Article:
Quaker Earthcare Witness: Minute on Nuclear Fission in Light of the Disaster in Japan

We are horrified and saddened by the staggering physical, human, and environmental damage that has been suffered by Japan following recent major earthquakes and major tsunamis. We are deeply concerned about ongoing radioactive releases— with potentially severe global impact—from several disabled nuclear fission reactors, and we pray that authorities will spare no effort in containing the leaks, providing humanitarian relief, and restoring disrupted communities and ecosystems.

Looking beyond immediate safety concerns raised by the crisis in Japan, we affirm our opposition to all use of nuclear fission to generate electricity because we find this technology to be incompatible with our vision of a just and ecologically sustainable world. Along with industrial agriculture and genetic engineering, nuclear-fission engineering emerges from a narrow, human- centered technological worldview that does not recognize the ecological principles that govern all life on Earth. It is a relic of Cold War-era thinking, which is biased toward large-scale, centrally controlled systems, even though most electrical power uses are relatively small-scale and widely dispersed. As part of a powerful military-industrial complex, nuclear fission tends to further concentrate power and wealth at the expense of democratic values, community wellbeing, economic justice, ecological balance, and personal freedom.

Proponents of nuclear fission and other advanced technological systems typically cite pressures to keep up with ever-expanding consumption and population growth. They do not acknowledge that on a finite planet, growth inevitably comes to an end, often tragically, and that the current economic model is based on endless growth. They tend to underestimate human fallibility and the limitations inherent in the laws of nature, including the law of unintended consequences.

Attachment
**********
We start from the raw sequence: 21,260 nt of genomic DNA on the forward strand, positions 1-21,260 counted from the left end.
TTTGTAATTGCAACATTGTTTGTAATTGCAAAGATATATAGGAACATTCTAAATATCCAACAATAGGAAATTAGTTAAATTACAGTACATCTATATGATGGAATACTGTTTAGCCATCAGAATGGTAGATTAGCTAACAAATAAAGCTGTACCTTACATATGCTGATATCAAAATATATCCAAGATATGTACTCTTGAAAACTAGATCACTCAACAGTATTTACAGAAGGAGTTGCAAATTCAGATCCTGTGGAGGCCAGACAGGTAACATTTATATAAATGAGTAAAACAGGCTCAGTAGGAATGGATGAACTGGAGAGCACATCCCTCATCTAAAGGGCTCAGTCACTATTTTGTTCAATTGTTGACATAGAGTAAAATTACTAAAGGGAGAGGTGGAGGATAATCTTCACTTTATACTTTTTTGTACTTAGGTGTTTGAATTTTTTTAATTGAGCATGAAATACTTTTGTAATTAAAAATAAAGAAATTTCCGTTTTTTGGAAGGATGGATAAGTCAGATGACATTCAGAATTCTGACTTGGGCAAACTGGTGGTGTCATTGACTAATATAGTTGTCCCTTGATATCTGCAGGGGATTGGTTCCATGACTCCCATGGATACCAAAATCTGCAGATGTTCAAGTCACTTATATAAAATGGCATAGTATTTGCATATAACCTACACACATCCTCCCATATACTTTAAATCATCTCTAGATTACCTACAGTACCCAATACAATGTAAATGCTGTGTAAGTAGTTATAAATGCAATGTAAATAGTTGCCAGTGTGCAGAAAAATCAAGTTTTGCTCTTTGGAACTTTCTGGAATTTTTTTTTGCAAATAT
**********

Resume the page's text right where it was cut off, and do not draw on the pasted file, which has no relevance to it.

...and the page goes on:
The disaster in Japan has exposed the vulnerability of many older plants to disruption of vital reactor cooling systems and breaching of containment structures. We join others in calling for the orderly shutdown of all nuclear plants of any age that, due to design flaws, careless site selection, and inadequate means for preventing and responding to such emergencies, pose unacceptable risks to the public, to the non-human environment, and to future generations. We also oppose relicensing of facilities that are nearing the end of the period for which they were designed to operate safely.

We oppose as well the construction of new nuclear power plants, both in Japan and around the globe, for a host of practical and economic reasons that are commonly brought up in debates about fission-powered generation and the nuclear waste-disposal dilemma and which have been well documented in independent publications and websites.

We call attention to a number of scientific studies that dispute the claim that fission-powered plants are "carbon free" and therefore can play a significant role in controlling climate change, as well as the claim that radioactive releases during routine activities of the nuclear industry do not pose significant health or environmental risks.

We encourage governments and nonprofit organizations to give priority to public education about the greenhouse gas emissions and radiation hazards associated with the entire nuclear fuel cycle.

We urge all concerned citizens, including Friends around the world, to work individually and collectively with legislators and lobbying groups to encourage the development of appropriately scaled renewable energy systems and to eliminate subsidies for nuclear fission, coal, oil, natural gas, and other industries that are environmentally disruptive and ecologically unsustainable.

We urge Friends to reduce their personal consumption of electricity that comes from nuclear fission and fossil fuels and to obtain the electricity that they do use from truly renewable sources as much as possible.

QEW Steering Committee, at the Cenacle Retreat & Conference Center,
Chicago, Ill., April 8, 2011